It’s no secret that, while there are a host of concerns to be kept in mind for policymakers throughout the United States and around the world, climate change is clearly front of mind everywhere. That can be, and is being, addressed in a myriad ways, with new regulations being directed towards corporations and around development, as well as simple awareness plans. In the world of government, urban planners are perhaps most affected by the prospect of climate change and the effects it can have on communities, with different areas experiencing different potential consequences.
Many different types of communities will, and in some cases already have, experience the effects of climate change in different forms, but cities along coasts are keeping particularly close eye on ways to combat these effects. The good news on that front? Technology is developing at the perfect time to help make crucial policy decisions to maintain crucial infrastructure close to the shore, and ensure citizens can live comfortably as the coastlines shift.
This idea of technology being used to help was part of a discussion through an Esri-sponsored webinar hosted Thursday on LinkedIn. In the talk, entitled Cities Simulate Climate Change with Mapping Technology, Taisha Fabricius, Product Manager with Esri, moderated a conversation with Alan Clinton, Administrative Planning Officer at the County of Kaua’i, and George McLeod, Director at the Center for Geospatial Science, Education, and Analytics at Old Dominion University.
I’d certainly encourage people to check out the entire conversation here, as this isn’t to serve as a recap of the entire talk. Instead, throughout the webinar I was struck by how much certain technologies coming of age at the right time can serve to help protect against the consequences of climate change, particularly along coastlines. Between ever-improving GIS capabilities – which help power Kaua’i’s Constraint District – sensing technology to get accurate measure of coastline changes, and an AI boom which is helping to fuel better simulation capabilities than ever before, there are more ways to protect against these effects than ever before.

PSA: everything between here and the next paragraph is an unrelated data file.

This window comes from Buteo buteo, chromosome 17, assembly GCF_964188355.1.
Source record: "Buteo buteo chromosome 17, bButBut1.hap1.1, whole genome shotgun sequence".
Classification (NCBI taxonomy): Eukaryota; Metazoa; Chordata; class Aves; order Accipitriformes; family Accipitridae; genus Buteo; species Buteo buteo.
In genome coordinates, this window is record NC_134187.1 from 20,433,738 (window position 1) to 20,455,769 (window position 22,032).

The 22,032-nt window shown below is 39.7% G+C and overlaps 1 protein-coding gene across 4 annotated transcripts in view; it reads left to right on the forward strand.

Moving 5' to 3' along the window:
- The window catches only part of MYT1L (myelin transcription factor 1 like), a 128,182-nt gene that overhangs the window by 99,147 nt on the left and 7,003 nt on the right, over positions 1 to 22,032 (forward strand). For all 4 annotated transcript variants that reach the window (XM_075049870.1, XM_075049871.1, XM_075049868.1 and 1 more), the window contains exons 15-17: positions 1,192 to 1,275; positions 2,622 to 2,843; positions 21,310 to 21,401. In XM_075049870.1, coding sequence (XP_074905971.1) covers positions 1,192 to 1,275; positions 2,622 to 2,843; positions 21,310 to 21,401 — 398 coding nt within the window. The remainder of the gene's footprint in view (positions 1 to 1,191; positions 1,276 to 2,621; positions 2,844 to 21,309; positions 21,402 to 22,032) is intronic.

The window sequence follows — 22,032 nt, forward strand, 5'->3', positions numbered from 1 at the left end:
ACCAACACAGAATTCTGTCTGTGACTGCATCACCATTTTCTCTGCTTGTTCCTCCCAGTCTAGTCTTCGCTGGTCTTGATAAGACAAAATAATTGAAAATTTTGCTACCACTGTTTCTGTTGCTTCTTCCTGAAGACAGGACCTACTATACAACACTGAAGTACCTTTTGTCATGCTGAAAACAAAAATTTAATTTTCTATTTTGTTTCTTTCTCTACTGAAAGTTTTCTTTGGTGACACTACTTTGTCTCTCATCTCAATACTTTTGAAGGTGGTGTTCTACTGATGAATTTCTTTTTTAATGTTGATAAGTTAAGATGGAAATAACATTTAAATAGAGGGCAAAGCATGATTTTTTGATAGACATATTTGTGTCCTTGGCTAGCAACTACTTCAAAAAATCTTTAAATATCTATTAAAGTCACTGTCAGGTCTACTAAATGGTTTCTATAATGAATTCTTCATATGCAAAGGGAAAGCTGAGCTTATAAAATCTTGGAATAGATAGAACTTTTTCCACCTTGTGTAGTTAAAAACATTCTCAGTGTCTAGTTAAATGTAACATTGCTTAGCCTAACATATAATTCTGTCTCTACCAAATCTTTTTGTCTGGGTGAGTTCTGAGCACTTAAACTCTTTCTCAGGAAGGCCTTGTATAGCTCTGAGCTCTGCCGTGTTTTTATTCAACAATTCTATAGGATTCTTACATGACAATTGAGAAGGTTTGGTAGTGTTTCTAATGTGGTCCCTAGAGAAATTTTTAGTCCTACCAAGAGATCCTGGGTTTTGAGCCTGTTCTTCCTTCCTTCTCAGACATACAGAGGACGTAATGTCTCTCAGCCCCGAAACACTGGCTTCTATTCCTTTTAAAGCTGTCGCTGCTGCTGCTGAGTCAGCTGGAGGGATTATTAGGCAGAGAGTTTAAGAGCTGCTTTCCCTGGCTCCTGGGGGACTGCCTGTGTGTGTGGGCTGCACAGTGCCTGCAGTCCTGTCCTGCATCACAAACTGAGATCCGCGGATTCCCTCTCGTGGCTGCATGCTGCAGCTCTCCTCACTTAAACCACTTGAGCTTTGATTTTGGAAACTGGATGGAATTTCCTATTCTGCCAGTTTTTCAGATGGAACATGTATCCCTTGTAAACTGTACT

This wasn’t discussed much in the webinar mentioned above, but the improvements made in bathymetry have really come at a crucial time. Generally speaking, we know a lot more about the topography of our land than coastlines because it’s been simpler to measure the former. Now, as experts around the industry discussed in a recent Geo Week News report, the hardware for these workflows is both more powerful and more accessible, leading to more accurate and up-to-date information about our coastlines. These trends should only continue, allowing us to have a better idea of how these areas are evolving, which in turn can power simulations and inform policy decisions made by areas along a coast.
Additionally, our ability to visualize things in three dimensions has improved tremendously. Now, in the conversation both McLeod and Clinton made sure to emphasize that not everything has to be represented in 3D. It’s important to keep your audience in mind, and remember that sometimes it’s simpler to share and view things in 2D, and the amount of information you may be losing is negligible enough to be worth presenting things in a more understandable way. That said, we also, as humans, understand things better with three dimensions of context, and we have more ability to do that than ever before.
This is particularly true of running physics-enabled simulations, which are becoming increasingly important when making policy and urban planning decisions in areas which could be affected by sea level rise along the coasts. Buildings constructed today may be fine, but it’s important before any approval that we know they’ll be fine 50, 100 years down the line. Combining new capabilities with game engines and more powerful AI, we can run these simulations with more confidence than ever before to ensure smart decisions.
None of this is to say, of course, that this technology will save the world from climate change. This technology is more about dealing with the effects, and even better tools will certainly be developed in the coming years. This is a crucial time, though, to start planning and preparing for the worst possible effects, and we’re fortunate to be in a time when so many key technological developments are coming up at the same time to help on this front.